Mekton from R. Talsorian Games has always had a default setting called Algol. The setting is essentially a showcase for all kinds of 70s and 80s anime concepts. It’s an Earthlike world but with oddities ala Super Dimensional Century Orguss or Super Dimensional Century Southern Cross. There is Gundam-like mecha, psionics, reptilian alien bad guys, lost technology, wandering mecha nomads, technopriests and of course big, brightly-color anime hair. The game has gone through several editions, but Algol has remained as the stock setting for every one of them.
Algol was settled by refugees from an intergalactic war against an alien race called the Aggendi. The Aggendi wiped out the colony and left, thinking the job was done. The survivors, blasted back practically to the Stone Age, eventually rebuilt and spread across the planet. As the centuries passed, two large nations evolved, one on the northern continent and one on the southern – the Elarans and the Kargans. The archipelago of islands across the equator held a number of smaller nations, mecha nomads called the Etarrans, and the sub-continent of Muria. The egalitarian Elarans were descended from the relatively peaceful descendants of the original civilian scientists, doctors, teachers, etc. The totalitarian Kargans were descended from the colony ship’s crew and military contingent.
Eventually, two things were discovered: the secrets of technology locked away in the remains of the original colony ship and that Algol was undergoing an ice age. The two nations began to jockey for land in the warmer archipelago, and a series of wars broke out between them – either directly or through proxies in the Archipelago. Once the secrets of the Mektons that were once used to defend the colony were unlocked, it was totally on between the two nations.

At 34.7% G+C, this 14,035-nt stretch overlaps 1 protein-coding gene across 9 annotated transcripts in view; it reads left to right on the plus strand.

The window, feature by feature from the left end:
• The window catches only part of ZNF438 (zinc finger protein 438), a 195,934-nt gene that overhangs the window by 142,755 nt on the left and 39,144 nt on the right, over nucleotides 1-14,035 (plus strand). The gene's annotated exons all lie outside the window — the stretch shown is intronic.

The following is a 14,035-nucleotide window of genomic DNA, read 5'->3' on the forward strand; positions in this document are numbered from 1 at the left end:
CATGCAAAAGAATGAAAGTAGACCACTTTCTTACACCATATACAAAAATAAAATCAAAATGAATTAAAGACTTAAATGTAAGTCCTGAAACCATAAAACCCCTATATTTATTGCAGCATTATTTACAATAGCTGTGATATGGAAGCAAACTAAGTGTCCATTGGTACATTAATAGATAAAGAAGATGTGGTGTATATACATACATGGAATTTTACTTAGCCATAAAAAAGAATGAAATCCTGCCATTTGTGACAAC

There’s a whole lot of awesome in the setting. The inhabitants live in arcologies, connected to one another by fortified elevated roadways, for protection from weather extremes, the local wildlife, and enemy attacks. The Murians fill the role of mysterious technopriests – almost like Atlanteans – with their high technology, psionics and all encompassing force field that keeps everyone out. The appendix in the original Mekton book included all kinds of neat descriptions of various arcologies, personalities, and creatures.
It shouldn’t need to be said that the biggest piece of awesome in Algol are the mecha. The Mekton Techbook expanded on the original build system for Mekton II and made it in a fantastic, flexible system and at the same provided a Jane’s Fighting Mecha of Algolian Mektons. In a clever move, the listed mecha start with basic models (the biplanes of Mektons) and move forward in time as technology improves. Even better, the descriptions of each Mekton provide vignettes into Algol’s history by mentioning battles, personalities and other events. The drawings of the mecha were done by Jason and John Waltrip, who have also done art for Car Wars and Robotech: the Sentinels and other comics.
The setting even got the anime-series treatment in the form of the Operation Rimfire campaign. I still regard Operation Rimfire as one of the best campaigns I have ever run. Basically, you played the crew of a spaceship constructed solely for traveling to Algol’s outer system to investigate an anomaly. The book itself was gorgeous, with great art and full color glossy pages giving character backgrounds, maps, etc. Unfortunately it was soft-bound, so the pages eventually started to fall out. As can be expected from a pre-published adventure there are rail-roady parts and pacing issues, but it had a good mix of character development and action, a few twists, and a suitably dramatic big-boss ending.
Mekton Zeta, the last edition of Mekton, expanded upon the setting by using the end of Operation Rimfire as a launching point. It described the rest of Algol’s star system and the new bad guys – the returning Aggendi, which it retconned from saurians into a kind of insectoid species. The technology base for the mecha was also advancted. Unfortunately, a lot of the accumulated material from previous editions was either paraphrased or left out, so the Algol presented in Mekton Zeta seemed a little bland. The example mecha designs for the Algolians weren’t quite as interesting, either.
I have extolled Mike Pondsmith’s virtues before, and the Algol setting is further proof he’s a master game designer and story teller. Pondsmith manages to meld many disparate influences together seamlessly and organically, polishing them into a really fun setting with a lot of gaming potential.